Asian Continent

Review: Womanist Sass and Talk Back: Social (In)justice, Intersectionality, and Biblical Interpretation. By Mitzi J. Smith

​ [1] Scriptures and their interpretations are highly influential in forming the norms of a culture. The act of scriptural interpretation has long fallen into the hands of those who hold positions of privilege and power, yielding readings that either affirm the status quo or further benefit the privileged sectors of society. Those who are […]

Surrogate Mothers in India — Are they empowered or exploited? A discussion from a feminist perspective

In her article, Surekha Nelavala compares surrogacy practices in India to those in North America. Writing from a feminist perspective, she contrasts surrogate mothers in North America who give “a priceless gift to the intended parents,” with the Indian fertility clinics, often dubbed “baby factories.” The thrust of the article deals with the dilemma that, while providing much needed income to many Indian families and thereby temporarily empowering surrogate mothers, the practices of the Indian surrogacy industry exploit and objectify surrogate mothers, often having disastrous and life-threatening effects on their lives and their families.

Diasporic Feminist Theology: Asia and Theopolitical Imagination (Fortress, 2014)

Namsoon Kang, Diasporic Feminist Theology: Asia and Theopolitical Imagination. Minneapolis: Fortress Press, 2014, 378 pages, $39.00.

Book Review: Volker Küster, A Protestant Theology of Passion: Korean Minjung Theology Revisited

[1] Christian minjung theologies arose in the 1970s and 1980s in South Korea. They were articulated by a small group of Protestant pastors and intellectuals who became part and parcel of the late 20th century minjung movement—a cultural phenomenon led by artists, students, labor organizers, and intellectuals—that included a retrieval of traditional artistic forms, a […]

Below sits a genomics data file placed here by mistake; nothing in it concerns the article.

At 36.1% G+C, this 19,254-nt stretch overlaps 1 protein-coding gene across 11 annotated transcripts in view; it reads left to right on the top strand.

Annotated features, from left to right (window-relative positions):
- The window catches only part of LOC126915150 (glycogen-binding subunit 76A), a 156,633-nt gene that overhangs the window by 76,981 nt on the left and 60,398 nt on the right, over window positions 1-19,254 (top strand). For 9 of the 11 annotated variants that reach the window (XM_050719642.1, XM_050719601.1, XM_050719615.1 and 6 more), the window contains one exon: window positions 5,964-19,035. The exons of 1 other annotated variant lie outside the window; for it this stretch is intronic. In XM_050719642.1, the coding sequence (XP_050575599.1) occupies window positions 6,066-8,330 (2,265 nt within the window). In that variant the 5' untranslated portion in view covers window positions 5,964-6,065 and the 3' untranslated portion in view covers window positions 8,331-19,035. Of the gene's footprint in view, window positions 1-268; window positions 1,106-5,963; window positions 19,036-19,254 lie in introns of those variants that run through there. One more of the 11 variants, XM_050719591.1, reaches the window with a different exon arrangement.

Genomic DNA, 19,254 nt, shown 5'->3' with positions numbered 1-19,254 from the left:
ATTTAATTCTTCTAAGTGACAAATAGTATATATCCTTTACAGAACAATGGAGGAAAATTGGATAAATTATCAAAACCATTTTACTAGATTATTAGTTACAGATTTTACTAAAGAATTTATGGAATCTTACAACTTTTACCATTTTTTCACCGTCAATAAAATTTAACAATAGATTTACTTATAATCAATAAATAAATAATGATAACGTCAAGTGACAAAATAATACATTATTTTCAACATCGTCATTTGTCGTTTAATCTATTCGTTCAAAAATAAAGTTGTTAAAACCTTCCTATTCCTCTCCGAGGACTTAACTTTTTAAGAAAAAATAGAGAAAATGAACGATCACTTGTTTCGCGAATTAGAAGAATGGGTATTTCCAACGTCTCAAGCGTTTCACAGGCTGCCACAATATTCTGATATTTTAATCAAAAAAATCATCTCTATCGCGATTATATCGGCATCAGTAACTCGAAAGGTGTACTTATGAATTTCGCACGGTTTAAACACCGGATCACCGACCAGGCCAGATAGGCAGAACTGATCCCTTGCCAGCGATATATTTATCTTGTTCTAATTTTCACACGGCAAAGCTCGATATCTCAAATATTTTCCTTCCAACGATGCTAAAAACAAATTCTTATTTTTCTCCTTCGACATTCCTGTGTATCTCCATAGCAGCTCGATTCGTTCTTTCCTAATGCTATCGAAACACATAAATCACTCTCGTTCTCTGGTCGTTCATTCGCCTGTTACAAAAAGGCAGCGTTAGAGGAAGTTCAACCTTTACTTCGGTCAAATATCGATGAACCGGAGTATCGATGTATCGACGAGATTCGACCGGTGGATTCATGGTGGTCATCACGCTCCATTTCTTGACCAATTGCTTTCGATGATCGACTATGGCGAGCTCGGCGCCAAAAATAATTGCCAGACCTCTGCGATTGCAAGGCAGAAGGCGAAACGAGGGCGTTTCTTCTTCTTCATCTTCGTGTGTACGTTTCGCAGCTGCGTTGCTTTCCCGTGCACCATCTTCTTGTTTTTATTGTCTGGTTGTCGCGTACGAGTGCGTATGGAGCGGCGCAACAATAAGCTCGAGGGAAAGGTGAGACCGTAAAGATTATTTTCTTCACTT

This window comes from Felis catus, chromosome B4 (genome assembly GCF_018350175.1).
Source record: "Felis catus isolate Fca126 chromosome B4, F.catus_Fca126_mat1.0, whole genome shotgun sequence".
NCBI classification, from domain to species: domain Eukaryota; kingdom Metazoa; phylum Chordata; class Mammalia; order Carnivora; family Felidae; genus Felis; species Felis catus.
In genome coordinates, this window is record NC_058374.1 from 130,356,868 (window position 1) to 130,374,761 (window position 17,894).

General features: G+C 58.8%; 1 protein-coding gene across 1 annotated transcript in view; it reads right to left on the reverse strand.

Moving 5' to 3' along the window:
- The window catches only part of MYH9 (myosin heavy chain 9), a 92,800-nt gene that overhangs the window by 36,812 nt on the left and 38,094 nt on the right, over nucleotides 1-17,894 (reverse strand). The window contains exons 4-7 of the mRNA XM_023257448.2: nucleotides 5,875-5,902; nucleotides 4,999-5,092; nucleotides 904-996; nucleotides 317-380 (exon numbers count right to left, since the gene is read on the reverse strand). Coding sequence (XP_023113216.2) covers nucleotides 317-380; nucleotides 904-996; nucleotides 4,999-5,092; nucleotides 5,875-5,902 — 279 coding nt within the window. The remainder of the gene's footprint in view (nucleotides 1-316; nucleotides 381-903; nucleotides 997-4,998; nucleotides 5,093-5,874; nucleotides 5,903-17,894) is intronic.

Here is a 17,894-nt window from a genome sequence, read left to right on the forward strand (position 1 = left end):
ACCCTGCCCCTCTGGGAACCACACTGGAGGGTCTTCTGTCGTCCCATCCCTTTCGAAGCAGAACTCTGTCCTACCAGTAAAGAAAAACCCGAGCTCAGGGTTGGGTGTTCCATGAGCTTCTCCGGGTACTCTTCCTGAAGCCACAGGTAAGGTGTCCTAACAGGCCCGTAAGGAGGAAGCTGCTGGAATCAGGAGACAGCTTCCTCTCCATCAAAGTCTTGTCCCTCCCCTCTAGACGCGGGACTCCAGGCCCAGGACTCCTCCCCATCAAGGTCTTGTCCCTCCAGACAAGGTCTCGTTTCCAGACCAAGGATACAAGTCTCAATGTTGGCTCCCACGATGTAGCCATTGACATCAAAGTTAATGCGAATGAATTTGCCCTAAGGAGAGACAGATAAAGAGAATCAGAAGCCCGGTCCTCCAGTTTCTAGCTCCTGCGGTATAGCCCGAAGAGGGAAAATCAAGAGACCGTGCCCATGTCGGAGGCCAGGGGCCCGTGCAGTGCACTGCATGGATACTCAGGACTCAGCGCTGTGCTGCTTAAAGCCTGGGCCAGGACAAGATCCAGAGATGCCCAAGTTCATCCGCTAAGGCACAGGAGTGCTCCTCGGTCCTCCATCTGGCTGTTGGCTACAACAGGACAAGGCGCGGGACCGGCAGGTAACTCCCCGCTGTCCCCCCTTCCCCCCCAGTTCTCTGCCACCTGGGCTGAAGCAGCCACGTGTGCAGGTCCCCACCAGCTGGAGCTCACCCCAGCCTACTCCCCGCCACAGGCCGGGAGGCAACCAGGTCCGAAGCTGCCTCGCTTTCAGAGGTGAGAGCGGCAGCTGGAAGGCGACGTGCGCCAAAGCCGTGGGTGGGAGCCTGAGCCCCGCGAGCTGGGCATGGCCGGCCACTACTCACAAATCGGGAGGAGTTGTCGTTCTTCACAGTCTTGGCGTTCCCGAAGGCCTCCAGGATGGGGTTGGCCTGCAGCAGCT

Mapping Patriarchal Patterns in Violence: Some Lessons for a Theology of Gender Justice

Evangeline Anderson-Rajkumar opens with two case studies from India that demonstrate the connection between violence and patriarchy. She uses the studies to lead into a mapping of patterns of violence in patriarchal culture that exist in societies worldwide.

The Jebeliya: Reflections on Development

1] This past May, six students and I experienced some Middle Eastern “development” in the raw.1 Under a vividly blue, sheltering, desert sky, we worked with local residents to build a small dam not far from Mt. Sinai. All was done by camel and by hand — carrying boulders, scooping sand, mixing mortar, and carrying […]

The Virtues of Hunger in Classical Islamic Thought and Its Relevance for a Culture of Satiety

[1] Rigorous self-discipline is somewhat alien to contemporary American religiosity. Perhaps on account of cultural affinities, or an unspoken assumption that the soul is not affected by the body and its experiences, the very obvious benefits of diligent practice do not seem so obvious to us. I have often witnessed this aversion to rigor as […]

Introduction to the Symposium, “What does the United States owe Iraq?”

[1] Journal of Lutheran Ethics asked persons who had written earlier in JLE on Iraq to write once again in light of current circumstances. JLE asked them to address the question: “What does the United States owe Iraq? What obligations does the U.S. have toward Iraq?” [2] Six writers take up the challenge. They all […]

Jus Post Bellum—Seeking Peace in Iraq

[1] On January 26, 2007 Bishop Mark S. Hanson called the Evangelical Lutheran Church in America (ELCA) to conversation on Iraq: “Our country is engaged in a divisive debate about the nature and the direction of this war… As the war in Iraq escalates and the way to a lasting peace seems unclear, how shall […]

Our Moral Obligation to Iraq? We Need to Know What the Iraqis Think

[1] One striking feature of the continuing U.S. debate about the Iraq War is that the Iraqi civilian victims are absent from the discussion. We-the U.S. voting public-simply don’t know very much about what they want, and particularly what they want from us. We occasionally hear the cries of victims in news reports, and often […]